Esports are absolute cultural phenomena. They started modestly years ago and have grown to prominence thanks to the passion of fans who gathered by the millions to support little-known events at the time.
Video games such as StarCraft and Warcraft really laid down the groundwork for much larger competitive events. One of the biggest esports games today, Dota 2, was just a Warcraft 3 Map modification that grew out of relative obscurity and became the world’s highest paid video gaming competition.
When Dota 2 arrived, still a somewhat buggy beta, the game actually had a $1 million prize pool for its first tournament, and that set in motion a sort of esports-craze, which has become a trend. Today, esports is a viable career path, not just in Dota 2 but in many other games as well.
Before you jump on this exciting opportunity, though, you ought to ask yourself if you should really go into esports as a career.
1. Do You Have a Game You Really Love?
To find out if you love a game, you ought to ask yourself – is this something that really makes me happy? You can constantly learn about your favorite esports game or even bet at it at places such as https://dota2-bets.com/. What’s important here is to make sure you feel passionate about a particular game.
This can be StarCraft, Fortnite, or admittedly Dota 2, but as long as you enjoy playing and are decided to improve your own skills in the game, you will see the progress that can open up many career opportunities for you when it comes to esports.
2. Do the Game Offer Good Prize Pools?
It’s one thing to compete in Warcraft 3, where the prize pools are rather small, and a whole other thing to compete in Dota 2, where the pool for the game’s biggest tournament is over $40 million.
While you have to play in a game that you enjoy, it’s also important to consider the viability of your choice. You can play Warcraft 3 for fun, but accept that you would never be able to realistically spend too much time on it, as it’s not financially viable.
Then again, if you go after Dota 2 and show a lot of promise early on, you are very likely to find sufficient opportunities to both the game you enjoy and make a decent living. Many teams are offering salaried positions for promising players today.
3. Are You Prepared to Train Hard?
It’s a video game, and it’s supposed to be fun, and yet, you will need to put in a lot of hard work to make things work. There is certainly an element of joy, but once you decided to go professional, you will have fixed practice times as well as be obliged to take care of yourself.
Many old-time professional gamers, the first to compete on the highest level, were fully committed to video gaming and burnt out quickly. Today, though, the organizations that pay hundreds of thousands of dollars in salaries want to make sure you are healthy.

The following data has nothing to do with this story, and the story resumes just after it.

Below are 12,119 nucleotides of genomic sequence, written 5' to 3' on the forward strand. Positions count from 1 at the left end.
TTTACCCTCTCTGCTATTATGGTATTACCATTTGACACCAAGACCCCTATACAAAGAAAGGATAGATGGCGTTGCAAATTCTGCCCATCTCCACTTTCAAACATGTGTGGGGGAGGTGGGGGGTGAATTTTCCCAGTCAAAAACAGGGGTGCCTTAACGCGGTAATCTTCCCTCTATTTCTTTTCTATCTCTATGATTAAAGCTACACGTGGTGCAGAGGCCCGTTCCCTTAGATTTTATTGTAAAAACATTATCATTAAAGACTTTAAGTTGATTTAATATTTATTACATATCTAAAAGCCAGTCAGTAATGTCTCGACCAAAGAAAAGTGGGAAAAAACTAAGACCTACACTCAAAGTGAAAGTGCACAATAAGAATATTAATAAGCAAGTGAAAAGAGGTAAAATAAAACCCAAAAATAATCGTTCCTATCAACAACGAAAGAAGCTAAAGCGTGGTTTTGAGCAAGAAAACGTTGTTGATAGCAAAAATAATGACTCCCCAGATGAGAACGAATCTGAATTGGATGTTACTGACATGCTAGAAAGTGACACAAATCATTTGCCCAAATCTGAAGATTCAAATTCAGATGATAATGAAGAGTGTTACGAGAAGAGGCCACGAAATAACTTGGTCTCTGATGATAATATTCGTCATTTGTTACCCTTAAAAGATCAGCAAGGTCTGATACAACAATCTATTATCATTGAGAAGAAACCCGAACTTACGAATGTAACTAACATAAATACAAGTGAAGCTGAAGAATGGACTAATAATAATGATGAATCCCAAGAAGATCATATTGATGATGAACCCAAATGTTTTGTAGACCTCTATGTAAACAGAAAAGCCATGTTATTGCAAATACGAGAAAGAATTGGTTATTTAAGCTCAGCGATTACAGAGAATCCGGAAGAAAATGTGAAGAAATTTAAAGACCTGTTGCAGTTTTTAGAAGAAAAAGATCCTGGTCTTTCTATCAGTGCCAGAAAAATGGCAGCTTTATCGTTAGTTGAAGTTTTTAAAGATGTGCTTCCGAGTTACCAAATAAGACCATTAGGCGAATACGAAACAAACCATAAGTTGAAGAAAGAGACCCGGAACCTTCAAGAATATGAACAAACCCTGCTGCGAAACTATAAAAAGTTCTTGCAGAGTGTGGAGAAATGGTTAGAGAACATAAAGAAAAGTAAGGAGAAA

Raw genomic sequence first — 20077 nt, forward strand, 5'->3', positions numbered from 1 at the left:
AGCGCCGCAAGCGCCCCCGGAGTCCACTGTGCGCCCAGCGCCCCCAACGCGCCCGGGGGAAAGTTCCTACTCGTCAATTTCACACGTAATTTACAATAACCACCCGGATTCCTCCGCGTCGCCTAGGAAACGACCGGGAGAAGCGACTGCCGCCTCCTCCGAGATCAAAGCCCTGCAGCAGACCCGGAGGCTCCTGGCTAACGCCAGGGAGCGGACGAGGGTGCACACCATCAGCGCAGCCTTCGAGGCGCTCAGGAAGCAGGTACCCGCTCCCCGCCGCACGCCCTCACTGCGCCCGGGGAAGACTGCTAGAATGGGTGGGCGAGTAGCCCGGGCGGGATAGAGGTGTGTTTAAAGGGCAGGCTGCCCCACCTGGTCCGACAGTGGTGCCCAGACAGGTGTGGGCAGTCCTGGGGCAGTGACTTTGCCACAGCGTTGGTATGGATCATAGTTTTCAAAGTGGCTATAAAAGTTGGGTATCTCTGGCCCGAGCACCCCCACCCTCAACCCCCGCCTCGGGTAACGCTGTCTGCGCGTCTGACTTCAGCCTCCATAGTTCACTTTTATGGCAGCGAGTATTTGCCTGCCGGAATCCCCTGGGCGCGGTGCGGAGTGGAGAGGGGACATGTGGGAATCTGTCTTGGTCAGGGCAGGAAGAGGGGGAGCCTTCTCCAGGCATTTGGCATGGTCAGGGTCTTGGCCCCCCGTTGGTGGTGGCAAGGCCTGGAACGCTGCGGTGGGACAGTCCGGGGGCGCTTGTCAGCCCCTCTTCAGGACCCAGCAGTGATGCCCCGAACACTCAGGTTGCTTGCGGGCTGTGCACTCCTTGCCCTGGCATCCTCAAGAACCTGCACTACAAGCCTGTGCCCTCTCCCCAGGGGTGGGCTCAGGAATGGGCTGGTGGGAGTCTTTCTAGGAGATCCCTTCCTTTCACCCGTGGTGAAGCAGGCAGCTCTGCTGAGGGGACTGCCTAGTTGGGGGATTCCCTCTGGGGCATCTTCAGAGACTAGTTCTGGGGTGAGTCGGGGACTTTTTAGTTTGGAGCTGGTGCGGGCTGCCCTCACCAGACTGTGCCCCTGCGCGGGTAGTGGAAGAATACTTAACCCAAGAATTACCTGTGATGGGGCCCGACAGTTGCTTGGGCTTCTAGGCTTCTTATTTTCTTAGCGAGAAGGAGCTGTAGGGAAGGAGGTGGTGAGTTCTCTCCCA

Part of being a professional video gamer means that you will have to conform to fixed practice time as well as maintain a health and training regime. Fixed gaming hours will be there, and you will be obliged to sleep enough, eat healthy, and move enough to make sure that you are delivering your top performance.
4. Do You Do It for the Money?
Many people start as video gamers because they want to bite a juicy chunk out of the final prize pool. While this is an understandable motivation, it’s not always the best one. The most successful players all confirm that they started playing because they loved the game.
This love grew into a passion that allowed them to transcend the average gaming level and become role models. Naturally, not everyone is going to make it to the top tiers, but if your motivation is purely money, you will not have the patience or motivation to really make it to the top.
5. Is There Promise in Your Play?
Now, there are two types of gamers. Some are more leisurely in the way they play and they don’t necessarily play to learn. However, those who show promise do so because they want to perform better.
If you are the latter type, then you will certainly grow and evolve in the way you play video games. You will learn from your mistakes and come up with new solutions to existing players.
Of course, some players are naturally more talented than others. This is okay. Raw talent is hardly important. You may not know anything about a video game nor be very good at it at first, but still end up topping the scores.
6. Make Sure to Develop the Right Mindset
To compete, you will have to possess the right qualities, and a mindset is one of those. You see, you can’t really make it as a professional video gamer unless you have a lot of patience, compassion, and determination.
Many people tend to be impatient and that is what stops them from becoming true professional gamers. You must focus on your own mistakes, for example, and when you are too impatient to admit those, you will often end up looking for an issue in the wrong place, which will stall growth.
7. Remain Consistent to See Improvement
Many players are passionate about a game, but they often give up too early or too easily. You need to remind yourself that success is contingent on how determined you are. You ought to keep going even when it seems hard. Many of the skills you need to pick are automated over time.
What you need to do is to spend enough hours of a conscious effort to make a difference. Do not take a failure as a sentence on your self-worth. Rather, take this in stride as a learning experience and continue – you will eventually “level up” to put it in gaming lingo.